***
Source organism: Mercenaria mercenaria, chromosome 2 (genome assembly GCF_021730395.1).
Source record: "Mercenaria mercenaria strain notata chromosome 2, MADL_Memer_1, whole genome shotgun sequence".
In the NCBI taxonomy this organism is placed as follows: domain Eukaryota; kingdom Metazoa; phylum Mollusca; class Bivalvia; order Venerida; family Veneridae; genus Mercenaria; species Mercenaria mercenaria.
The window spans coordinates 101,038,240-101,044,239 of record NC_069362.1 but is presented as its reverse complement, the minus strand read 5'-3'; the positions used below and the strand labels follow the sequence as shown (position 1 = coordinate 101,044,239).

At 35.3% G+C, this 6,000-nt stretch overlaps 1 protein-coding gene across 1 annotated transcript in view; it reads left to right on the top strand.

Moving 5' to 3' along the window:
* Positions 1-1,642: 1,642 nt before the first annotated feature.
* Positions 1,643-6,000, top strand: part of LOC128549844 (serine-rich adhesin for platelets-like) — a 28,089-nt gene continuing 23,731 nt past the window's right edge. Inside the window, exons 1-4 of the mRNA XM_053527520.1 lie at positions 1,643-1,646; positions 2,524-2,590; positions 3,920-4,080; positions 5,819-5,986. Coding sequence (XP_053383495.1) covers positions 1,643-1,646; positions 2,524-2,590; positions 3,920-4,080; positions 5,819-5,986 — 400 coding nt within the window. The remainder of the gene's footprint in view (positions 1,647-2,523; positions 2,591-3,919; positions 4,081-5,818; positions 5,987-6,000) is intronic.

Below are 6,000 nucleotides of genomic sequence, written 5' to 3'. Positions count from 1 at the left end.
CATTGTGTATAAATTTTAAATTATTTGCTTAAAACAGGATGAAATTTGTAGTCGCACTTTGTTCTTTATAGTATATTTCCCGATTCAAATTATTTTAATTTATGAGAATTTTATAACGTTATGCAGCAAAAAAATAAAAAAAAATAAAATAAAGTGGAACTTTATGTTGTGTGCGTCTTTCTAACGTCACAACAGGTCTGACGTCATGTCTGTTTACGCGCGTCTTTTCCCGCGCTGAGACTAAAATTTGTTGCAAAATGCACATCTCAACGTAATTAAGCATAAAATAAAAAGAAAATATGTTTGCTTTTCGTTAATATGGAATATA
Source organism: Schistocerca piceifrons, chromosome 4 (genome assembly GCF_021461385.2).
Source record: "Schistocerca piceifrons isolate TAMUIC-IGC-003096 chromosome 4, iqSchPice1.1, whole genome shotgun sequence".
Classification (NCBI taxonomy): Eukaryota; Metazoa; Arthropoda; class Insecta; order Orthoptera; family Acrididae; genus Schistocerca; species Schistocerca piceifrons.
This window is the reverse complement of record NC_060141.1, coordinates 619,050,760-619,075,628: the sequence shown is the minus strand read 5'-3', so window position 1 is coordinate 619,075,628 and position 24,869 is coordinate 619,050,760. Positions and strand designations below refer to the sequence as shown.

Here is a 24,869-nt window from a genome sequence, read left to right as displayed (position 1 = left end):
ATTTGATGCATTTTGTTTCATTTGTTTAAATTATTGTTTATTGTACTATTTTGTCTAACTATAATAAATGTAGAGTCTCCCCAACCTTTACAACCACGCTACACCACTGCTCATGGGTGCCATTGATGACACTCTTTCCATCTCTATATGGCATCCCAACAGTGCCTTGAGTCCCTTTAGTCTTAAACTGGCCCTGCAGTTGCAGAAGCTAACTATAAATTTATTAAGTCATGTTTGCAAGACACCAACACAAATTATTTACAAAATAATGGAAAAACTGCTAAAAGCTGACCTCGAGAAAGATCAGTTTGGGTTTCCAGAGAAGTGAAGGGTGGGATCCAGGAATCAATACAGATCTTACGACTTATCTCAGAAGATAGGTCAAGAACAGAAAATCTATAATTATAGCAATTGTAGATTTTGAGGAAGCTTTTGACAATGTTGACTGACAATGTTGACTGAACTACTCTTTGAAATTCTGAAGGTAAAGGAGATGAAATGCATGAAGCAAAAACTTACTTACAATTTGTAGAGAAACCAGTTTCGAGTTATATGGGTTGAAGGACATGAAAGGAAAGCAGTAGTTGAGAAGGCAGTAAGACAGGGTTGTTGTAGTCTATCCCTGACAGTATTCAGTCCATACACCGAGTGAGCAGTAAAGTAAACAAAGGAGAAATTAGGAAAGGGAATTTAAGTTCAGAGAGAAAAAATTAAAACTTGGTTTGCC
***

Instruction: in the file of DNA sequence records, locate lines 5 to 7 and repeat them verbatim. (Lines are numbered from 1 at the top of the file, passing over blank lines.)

At 35.3% G+C, this 6,000-nt stretch overlaps 1 protein-coding gene across 1 annotated transcript in view; it reads left to right on the top strand.

Moving 5' to 3' along the window:
* Positions 1-1,642: 1,642 nt before the first annotated feature.